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Maternal drug-related death and suicide are leading causes of postpartum death in California

      Background

      Reducing maternal mortality is a priority in the United States and worldwide. Drug-related deaths and suicide may account for a substantial and growing portion of maternal deaths, yet information on the incidence of and sociodemographic variation in these deaths is scarce.

      Objective

      We sought to examine incidence of drug-related and suicide deaths in the 12 months after delivery, including heterogeneity by sociodemographic factors. We also explored maternal decedents’ health care utilization prior to death.

      Study Design

      This retrospective, population-based cohort study followed up 1,059,713 women who delivered a live-born infant in California hospitals during 2010–2012 to ascertain maternal death. Analyses were conducted using statewide, all-payer, longitudinally-linked hospital and death data.

      Results

      A total of 300 women died during follow-up, a rate of 28.33 deaths per 100,000 person-years. The leading cause of death was obstetric-related problems (6.52 per 100,000 person-years). Drug-related deaths were the second leading cause of death (3.68 per 100,000 person-years), and suicide was the seventh leading cause (1.42 per 100,000 person-years); together these deaths comprised 18% of all maternal deaths. Non-Hispanic white women, Medicaid-insured women, and women residing in micropolitan areas were especially likely to die from drugs/suicide. Two thirds of women who died, including 74% of those who died by drugs/suicide, made ≥1 emergency department or hospital visit between their delivery and death.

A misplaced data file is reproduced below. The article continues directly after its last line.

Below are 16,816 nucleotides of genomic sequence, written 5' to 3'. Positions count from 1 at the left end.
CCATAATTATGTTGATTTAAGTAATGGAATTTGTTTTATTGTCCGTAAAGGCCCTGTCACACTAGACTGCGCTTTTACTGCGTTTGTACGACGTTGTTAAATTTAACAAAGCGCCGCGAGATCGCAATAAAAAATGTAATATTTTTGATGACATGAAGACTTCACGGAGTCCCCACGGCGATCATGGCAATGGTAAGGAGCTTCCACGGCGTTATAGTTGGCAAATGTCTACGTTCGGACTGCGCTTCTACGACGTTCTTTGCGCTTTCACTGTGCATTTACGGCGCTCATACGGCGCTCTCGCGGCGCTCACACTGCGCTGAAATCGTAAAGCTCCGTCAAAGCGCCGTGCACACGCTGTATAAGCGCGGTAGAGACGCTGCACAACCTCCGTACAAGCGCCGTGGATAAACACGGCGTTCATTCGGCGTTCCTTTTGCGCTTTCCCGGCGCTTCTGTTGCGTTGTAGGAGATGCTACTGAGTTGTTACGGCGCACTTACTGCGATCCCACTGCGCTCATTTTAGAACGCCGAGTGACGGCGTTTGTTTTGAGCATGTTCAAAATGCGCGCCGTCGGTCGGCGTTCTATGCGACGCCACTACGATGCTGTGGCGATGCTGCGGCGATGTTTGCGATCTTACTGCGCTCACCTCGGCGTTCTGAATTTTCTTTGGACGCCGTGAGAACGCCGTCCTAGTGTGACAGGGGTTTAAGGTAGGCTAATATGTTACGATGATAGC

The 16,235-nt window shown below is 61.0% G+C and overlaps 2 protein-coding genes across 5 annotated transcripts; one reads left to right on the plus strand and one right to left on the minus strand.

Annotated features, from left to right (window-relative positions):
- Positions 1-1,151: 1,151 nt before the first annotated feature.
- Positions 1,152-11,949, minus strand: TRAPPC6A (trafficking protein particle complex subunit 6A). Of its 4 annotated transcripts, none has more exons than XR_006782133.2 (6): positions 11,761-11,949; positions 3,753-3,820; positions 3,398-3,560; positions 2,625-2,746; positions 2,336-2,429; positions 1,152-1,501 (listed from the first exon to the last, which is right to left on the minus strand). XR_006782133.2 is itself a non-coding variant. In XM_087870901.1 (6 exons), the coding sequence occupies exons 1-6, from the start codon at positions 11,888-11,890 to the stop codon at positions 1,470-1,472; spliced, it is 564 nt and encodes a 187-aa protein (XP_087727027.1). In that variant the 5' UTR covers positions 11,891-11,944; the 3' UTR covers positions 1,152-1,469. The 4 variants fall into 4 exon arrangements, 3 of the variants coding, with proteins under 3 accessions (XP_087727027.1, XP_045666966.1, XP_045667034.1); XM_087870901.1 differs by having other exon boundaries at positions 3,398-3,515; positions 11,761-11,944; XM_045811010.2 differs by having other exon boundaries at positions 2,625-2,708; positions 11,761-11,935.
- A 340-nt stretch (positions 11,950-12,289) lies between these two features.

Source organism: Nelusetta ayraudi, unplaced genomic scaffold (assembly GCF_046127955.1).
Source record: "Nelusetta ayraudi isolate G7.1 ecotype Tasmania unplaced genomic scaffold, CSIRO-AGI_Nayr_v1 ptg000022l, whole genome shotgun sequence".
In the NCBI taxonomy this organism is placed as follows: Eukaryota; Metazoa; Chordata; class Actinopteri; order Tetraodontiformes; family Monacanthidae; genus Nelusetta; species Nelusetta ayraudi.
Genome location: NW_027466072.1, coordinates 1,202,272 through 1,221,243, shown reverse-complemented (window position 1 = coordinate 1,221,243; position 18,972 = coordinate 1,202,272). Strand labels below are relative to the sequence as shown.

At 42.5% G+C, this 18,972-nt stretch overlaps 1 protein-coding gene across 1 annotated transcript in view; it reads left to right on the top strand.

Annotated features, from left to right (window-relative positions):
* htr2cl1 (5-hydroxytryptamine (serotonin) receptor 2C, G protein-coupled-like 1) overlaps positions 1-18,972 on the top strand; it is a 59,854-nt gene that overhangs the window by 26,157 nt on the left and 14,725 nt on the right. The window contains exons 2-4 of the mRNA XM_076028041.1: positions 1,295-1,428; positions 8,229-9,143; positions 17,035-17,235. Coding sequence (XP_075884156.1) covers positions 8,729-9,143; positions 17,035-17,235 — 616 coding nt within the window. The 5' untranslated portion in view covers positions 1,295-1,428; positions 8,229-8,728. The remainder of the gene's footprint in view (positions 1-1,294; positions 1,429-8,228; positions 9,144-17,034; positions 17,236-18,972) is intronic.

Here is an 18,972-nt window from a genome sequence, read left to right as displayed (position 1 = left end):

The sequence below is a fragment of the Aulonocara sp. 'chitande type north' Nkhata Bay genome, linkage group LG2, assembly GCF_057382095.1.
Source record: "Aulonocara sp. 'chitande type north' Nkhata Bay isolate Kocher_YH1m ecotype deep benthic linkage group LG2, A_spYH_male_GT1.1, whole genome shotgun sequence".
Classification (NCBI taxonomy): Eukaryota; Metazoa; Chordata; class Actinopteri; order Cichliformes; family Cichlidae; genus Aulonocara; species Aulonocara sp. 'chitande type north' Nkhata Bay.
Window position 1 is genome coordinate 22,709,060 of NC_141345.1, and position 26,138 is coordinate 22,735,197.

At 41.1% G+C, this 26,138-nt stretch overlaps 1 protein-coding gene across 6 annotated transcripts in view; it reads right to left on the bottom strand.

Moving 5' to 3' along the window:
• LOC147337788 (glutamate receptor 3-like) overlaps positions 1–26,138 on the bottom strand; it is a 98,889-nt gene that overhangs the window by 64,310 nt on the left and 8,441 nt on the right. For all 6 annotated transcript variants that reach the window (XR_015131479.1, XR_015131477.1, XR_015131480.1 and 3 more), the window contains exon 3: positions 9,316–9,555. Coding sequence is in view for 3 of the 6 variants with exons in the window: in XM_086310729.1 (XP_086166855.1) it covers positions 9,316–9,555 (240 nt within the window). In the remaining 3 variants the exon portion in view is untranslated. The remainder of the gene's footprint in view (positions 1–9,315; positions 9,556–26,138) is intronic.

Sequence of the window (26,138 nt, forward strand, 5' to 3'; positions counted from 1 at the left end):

Conclusion

      Deaths caused by drugs and suicide are a major contributor to mortality in the postpartum period and warrant increased clinical attention, including recognition by physicians and Maternal Mortality Review Committees as a medical cause of death. Importantly, emergency department and inpatient hospital visits may serve as a point of identification of, and eventually prevention for, women at risk for these deaths.

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